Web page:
Washington Watch: Turn, turn, turn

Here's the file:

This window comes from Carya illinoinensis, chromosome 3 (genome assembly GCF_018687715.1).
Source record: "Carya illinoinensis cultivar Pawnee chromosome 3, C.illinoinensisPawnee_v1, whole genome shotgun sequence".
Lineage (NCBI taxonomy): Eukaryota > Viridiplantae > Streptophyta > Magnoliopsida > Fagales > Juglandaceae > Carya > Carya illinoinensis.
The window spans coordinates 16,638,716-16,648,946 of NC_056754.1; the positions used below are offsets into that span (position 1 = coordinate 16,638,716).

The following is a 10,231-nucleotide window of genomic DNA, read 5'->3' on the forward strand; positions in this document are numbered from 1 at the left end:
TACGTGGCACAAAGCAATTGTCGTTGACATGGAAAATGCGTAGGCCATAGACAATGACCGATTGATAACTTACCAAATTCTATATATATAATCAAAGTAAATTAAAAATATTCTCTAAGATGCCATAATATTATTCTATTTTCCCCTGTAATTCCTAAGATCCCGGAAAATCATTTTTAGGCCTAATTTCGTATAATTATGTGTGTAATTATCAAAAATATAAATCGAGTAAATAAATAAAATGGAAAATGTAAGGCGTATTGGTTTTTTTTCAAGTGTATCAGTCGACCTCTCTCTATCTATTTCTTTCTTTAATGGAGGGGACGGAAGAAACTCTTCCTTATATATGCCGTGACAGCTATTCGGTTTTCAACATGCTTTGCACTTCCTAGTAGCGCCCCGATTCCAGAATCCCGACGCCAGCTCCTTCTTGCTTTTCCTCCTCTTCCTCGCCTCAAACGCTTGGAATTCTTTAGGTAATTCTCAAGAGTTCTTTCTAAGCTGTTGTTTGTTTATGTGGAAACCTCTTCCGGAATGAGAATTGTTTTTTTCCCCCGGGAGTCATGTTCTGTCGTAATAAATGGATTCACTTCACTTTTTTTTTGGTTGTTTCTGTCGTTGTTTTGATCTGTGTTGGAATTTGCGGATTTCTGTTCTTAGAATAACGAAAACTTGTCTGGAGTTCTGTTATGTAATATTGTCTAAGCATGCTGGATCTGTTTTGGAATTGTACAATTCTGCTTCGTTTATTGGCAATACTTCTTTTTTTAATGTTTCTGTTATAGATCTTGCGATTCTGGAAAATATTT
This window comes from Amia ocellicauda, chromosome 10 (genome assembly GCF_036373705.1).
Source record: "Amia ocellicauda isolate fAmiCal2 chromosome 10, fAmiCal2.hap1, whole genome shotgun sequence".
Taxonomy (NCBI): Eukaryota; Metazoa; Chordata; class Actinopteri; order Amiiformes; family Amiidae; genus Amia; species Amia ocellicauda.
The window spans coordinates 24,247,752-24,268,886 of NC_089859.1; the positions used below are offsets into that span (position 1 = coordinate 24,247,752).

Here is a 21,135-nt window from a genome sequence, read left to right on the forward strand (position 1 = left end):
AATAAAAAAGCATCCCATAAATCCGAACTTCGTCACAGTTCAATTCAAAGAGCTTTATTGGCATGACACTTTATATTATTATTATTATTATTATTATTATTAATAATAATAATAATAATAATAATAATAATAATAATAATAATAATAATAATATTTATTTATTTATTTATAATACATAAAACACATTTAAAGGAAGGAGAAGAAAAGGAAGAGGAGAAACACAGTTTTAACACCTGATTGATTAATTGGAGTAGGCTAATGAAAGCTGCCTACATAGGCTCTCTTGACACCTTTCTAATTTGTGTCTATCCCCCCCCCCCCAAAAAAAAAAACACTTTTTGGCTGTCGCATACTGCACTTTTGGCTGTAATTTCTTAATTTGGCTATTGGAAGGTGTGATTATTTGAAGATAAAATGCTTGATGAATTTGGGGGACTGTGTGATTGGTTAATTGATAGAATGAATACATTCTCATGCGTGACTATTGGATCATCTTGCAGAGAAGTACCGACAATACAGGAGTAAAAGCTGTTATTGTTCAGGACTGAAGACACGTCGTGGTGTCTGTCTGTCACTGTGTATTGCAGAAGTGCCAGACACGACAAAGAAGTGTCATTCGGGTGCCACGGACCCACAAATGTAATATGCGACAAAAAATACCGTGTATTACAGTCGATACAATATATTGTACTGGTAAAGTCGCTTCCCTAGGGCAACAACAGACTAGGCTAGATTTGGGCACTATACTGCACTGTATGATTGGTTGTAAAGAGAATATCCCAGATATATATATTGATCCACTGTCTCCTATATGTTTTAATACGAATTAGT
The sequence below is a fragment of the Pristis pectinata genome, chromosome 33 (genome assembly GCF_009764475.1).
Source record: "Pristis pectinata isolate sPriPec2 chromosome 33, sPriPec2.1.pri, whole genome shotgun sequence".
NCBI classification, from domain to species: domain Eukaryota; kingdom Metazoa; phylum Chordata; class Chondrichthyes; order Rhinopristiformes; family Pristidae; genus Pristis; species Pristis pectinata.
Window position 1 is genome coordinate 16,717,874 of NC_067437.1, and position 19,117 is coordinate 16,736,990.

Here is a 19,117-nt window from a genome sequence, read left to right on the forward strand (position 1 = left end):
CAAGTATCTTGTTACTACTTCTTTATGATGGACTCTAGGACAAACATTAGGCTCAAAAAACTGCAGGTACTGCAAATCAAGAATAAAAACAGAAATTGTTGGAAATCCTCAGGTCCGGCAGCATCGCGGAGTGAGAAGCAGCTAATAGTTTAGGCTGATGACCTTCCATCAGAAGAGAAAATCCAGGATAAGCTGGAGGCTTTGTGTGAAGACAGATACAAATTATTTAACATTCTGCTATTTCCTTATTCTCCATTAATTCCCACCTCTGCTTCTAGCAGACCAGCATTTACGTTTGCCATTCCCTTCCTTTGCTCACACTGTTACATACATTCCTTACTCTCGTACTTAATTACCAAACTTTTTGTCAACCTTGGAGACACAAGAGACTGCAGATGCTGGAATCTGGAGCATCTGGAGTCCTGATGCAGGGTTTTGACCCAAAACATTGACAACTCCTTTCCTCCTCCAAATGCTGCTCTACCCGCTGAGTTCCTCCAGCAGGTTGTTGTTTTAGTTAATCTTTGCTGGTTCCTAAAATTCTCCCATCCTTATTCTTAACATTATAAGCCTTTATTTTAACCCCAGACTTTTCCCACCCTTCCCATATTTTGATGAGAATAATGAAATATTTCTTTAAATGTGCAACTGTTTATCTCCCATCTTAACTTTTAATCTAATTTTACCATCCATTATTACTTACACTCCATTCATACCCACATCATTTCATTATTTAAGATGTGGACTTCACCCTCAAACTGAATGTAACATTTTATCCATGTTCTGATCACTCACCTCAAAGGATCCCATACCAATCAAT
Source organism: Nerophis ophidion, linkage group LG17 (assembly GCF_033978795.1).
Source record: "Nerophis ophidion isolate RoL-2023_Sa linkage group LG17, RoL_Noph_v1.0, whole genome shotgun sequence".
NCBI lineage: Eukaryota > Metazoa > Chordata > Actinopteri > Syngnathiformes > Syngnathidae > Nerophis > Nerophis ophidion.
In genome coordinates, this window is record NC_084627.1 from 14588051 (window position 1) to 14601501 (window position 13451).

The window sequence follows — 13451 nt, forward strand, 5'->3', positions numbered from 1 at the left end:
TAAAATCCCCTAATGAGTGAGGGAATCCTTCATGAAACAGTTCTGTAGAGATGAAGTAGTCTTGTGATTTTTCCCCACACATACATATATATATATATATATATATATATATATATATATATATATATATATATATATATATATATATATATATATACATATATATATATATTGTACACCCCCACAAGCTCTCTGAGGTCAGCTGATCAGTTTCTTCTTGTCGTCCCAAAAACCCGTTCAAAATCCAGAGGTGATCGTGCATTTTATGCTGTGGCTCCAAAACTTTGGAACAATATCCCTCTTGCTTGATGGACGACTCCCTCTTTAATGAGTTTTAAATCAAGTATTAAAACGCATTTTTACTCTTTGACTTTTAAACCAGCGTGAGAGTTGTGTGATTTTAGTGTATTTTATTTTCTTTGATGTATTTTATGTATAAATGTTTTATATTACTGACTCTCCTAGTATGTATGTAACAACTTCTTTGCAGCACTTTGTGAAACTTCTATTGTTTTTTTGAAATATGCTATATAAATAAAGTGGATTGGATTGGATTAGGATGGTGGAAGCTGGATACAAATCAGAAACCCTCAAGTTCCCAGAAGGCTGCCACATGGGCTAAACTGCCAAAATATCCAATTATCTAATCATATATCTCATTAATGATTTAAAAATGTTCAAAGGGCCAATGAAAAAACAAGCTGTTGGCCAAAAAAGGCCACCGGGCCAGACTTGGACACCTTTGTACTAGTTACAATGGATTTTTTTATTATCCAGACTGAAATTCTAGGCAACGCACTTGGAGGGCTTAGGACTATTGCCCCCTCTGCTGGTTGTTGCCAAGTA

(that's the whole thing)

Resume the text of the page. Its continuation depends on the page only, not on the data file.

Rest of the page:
The past week may go down as a turning point in the search for Middle East peace - a turn in the wrong direction. Efforts to relaunch the peace process encountered serious setbacks, and while some may be gloating, the result is not likely to be a breathing spell while everyone figures out where to go next, but a dangerous period of uncertainty and instability.While US peace envoy George Mitchell was spending another frustrating week in the region in another failed effort to prod Israelis and Palestinians back to the peace table, President Barack Obama admitted his year-old effort to restart the talks has been a failure. Neither side, he concluded, is ready to make the difficult decisions necessary to move toward peace. It was a "well, duh," moment as the president acknowledged what has been obvious to everyone else for the past year."We overestimated our ability to persuade them... [to] start engaging in meaningful conversation... If we had anticipated some of these political problems on both sides earlier, we might not have raised expectations as high," Obama said.Israeli papers reported the Prime Minister's Office was "gloating" over the setback, confidently predicting the president would have no choice but to put the issue on the back burner for a while. That may please Israeli rejectionists, but it could be dangerous; there is no such thing as standing still in the Middle East.One big question is what a downgrading of the peace process will mean for already-strained relations between Washington and Jerusalem. There are many ways an administration can express displeasure: votes at the UN, denying access to the latest military technology, less intelligence sharing or high-level exchanges and limiting the extent of strategic cooperation are a few.Putting the peace process on hold until everyone is ready can be very risky. "A deadlock will lead to another round of violence that will serve Hamas," predicted Defense Minister Ehud Barak.Mitchell said the president remains "committed" to the peace process, but "engaged" may be another matter. Since the top leaders can't get together, Mitchell has proposed low-level talks; observers in Jerusalem suggest the issues will also be low-level.Obama said Israel showed some willingness to modify its policies but was not ready for the "bold gestures" he considered essential. More rigid were the Palestinians, and Mitchell warned PA President Mahmoud Abbas he must be more flexible if he wants talks to resume and expects US help in the process.